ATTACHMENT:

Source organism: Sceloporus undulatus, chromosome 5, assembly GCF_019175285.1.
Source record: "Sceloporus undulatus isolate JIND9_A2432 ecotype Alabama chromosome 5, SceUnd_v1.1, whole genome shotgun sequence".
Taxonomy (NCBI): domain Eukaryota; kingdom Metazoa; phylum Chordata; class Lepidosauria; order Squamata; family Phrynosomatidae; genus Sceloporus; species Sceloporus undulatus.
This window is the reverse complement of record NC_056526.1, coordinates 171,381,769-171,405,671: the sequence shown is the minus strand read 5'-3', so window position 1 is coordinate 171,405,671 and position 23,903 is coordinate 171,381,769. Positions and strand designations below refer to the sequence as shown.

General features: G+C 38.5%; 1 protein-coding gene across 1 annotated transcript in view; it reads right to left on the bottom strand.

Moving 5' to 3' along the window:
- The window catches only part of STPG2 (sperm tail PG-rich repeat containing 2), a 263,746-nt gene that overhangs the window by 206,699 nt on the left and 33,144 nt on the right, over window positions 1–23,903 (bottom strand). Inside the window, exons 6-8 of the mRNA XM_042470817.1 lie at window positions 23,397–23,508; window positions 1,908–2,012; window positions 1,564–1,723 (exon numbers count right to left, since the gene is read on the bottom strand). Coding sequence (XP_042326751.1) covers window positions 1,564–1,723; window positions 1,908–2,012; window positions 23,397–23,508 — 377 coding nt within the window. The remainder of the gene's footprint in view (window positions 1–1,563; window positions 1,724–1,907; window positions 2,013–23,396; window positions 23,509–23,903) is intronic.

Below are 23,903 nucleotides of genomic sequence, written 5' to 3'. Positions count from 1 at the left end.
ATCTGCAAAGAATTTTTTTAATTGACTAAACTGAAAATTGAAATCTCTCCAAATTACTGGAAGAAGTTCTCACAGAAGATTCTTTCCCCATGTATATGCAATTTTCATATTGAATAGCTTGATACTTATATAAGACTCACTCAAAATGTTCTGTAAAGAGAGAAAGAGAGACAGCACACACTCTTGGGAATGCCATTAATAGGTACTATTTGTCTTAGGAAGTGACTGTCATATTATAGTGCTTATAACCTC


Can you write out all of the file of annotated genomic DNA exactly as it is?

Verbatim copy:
Source organism: Sceloporus undulatus, chromosome 5, assembly GCF_019175285.1.
Source record: "Sceloporus undulatus isolate JIND9_A2432 ecotype Alabama chromosome 5, SceUnd_v1.1, whole genome shotgun sequence".
Taxonomy (NCBI): domain Eukaryota; kingdom Metazoa; phylum Chordata; class Lepidosauria; order Squamata; family Phrynosomatidae; genus Sceloporus; species Sceloporus undulatus.
This window is the reverse complement of record NC_056526.1, coordinates 171,381,769-171,405,671: the sequence shown is the minus strand read 5'-3', so window position 1 is coordinate 171,405,671 and position 23,903 is coordinate 171,381,769. Positions and strand designations below refer to the sequence as shown.

General features: G+C 38.5%; 1 protein-coding gene across 1 annotated transcript in view; it reads right to left on the bottom strand.

Moving 5' to 3' along the window:
- The window catches only part of STPG2 (sperm tail PG-rich repeat containing 2), a 263,746-nt gene that overhangs the window by 206,699 nt on the left and 33,144 nt on the right, over window positions 1–23,903 (bottom strand). Inside the window, exons 6-8 of the mRNA XM_042470817.1 lie at window positions 23,397–23,508; window positions 1,908–2,012; window positions 1,564–1,723 (exon numbers count right to left, since the gene is read on the bottom strand). Coding sequence (XP_042326751.1) covers window positions 1,564–1,723; window positions 1,908–2,012; window positions 23,397–23,508 — 377 coding nt within the window. The remainder of the gene's footprint in view (window positions 1–1,563; window positions 1,724–1,907; window positions 2,013–23,396; window positions 23,509–23,903) is intronic.

Below are 23,903 nucleotides of genomic sequence, written 5' to 3'. Positions count from 1 at the left end.
ATCTGCAAAGAATTTTTTTAATTGACTAAACTGAAAATTGAAATCTCTCCAAATTACTGGAAGAAGTTCTCACAGAAGATTCTTTCCCCATGTATATGCAATTTTCATATTGAATAGCTTGATACTTATATAAGACTCACTCAAAATGTTCTGTAAAGAGAGAAAGAGAGACAGCACACACTCTTGGGAATGCCATTAATAGGTACTATTTGTCTTAGGAAGTGACTGTCATATTATAGTGCTTATAACCTC